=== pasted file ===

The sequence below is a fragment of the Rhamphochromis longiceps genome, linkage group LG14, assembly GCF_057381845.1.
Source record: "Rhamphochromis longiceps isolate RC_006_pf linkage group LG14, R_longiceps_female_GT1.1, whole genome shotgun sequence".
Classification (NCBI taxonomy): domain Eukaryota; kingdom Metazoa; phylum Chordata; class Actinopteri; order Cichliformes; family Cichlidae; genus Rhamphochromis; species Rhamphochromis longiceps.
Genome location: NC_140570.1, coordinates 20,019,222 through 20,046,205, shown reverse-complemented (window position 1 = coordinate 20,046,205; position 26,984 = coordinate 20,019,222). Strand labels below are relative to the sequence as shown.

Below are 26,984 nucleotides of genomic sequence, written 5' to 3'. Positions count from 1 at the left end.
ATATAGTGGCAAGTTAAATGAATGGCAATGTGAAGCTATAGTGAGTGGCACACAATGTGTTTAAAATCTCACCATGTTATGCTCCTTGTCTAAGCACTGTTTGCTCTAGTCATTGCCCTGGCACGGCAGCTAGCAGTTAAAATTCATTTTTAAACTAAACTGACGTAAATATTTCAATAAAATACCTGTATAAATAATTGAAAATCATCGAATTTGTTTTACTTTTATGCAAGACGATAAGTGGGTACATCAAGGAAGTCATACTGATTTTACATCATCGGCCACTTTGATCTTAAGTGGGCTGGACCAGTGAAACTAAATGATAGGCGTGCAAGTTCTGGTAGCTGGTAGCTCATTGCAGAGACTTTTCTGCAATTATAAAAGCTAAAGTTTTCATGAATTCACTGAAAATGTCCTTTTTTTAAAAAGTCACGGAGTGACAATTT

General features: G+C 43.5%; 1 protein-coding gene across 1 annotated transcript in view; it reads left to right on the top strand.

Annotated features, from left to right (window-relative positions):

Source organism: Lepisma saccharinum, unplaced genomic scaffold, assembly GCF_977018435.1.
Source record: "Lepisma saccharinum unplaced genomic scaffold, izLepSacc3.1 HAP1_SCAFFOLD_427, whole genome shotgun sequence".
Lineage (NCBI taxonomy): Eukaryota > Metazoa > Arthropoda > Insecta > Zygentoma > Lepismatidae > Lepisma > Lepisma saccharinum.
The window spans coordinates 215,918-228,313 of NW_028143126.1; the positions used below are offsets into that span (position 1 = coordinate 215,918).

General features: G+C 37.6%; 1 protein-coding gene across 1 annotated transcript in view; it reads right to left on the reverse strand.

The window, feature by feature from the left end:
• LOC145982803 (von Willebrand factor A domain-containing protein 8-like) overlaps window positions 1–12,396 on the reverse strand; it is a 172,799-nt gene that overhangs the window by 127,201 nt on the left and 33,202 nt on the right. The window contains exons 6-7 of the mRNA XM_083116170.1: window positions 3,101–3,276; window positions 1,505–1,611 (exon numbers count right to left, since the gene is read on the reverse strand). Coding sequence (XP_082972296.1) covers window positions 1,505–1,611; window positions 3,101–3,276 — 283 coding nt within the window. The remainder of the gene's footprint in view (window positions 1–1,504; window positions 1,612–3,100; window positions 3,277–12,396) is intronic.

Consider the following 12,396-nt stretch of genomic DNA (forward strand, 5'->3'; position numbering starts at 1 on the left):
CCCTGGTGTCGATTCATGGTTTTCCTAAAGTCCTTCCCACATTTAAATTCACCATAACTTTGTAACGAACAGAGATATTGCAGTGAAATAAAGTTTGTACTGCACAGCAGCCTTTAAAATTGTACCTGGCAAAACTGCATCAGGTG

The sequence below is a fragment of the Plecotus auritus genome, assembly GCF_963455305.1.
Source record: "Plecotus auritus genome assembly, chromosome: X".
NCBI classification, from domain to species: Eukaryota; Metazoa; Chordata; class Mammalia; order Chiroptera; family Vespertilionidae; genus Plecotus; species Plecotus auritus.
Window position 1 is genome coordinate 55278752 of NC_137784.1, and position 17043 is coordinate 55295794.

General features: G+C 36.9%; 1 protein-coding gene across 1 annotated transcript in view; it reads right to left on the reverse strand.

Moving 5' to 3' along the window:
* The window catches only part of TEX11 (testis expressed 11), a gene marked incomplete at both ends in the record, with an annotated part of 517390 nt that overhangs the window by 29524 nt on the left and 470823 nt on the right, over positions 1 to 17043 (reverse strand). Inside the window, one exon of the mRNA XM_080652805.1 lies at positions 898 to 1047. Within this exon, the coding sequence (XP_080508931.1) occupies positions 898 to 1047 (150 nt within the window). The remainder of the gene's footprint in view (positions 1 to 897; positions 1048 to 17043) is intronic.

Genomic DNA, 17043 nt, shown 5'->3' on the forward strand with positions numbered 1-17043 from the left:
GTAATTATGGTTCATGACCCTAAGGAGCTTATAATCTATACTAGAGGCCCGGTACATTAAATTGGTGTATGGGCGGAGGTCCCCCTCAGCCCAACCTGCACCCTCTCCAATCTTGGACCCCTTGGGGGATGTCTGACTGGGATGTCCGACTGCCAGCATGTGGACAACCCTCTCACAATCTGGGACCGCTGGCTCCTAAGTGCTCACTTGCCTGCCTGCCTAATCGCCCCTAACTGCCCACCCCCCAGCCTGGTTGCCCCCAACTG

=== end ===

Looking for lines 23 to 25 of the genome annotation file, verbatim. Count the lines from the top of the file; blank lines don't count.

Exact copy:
Moving 5' to 3' along the window:
* The window catches only part of TEX11 (testis expressed 11), a gene marked incomplete at both ends in the record, with an annotated part of 517390 nt that overhangs the window by 29524 nt on the left and 470823 nt on the right, over positions 1 to 17043 (reverse strand). Inside the window, one exon of the mRNA XM_080652805.1 lies at positions 898 to 1047. Within this exon, the coding sequence (XP_080508931.1) occupies positions 898 to 1047 (150 nt within the window). The remainder of the gene's footprint in view (positions 1 to 897; positions 1048 to 17043) is intronic.

Genomic DNA, 17043 nt, shown 5'->3' on the forward strand with positions numbered 1-17043 from the left: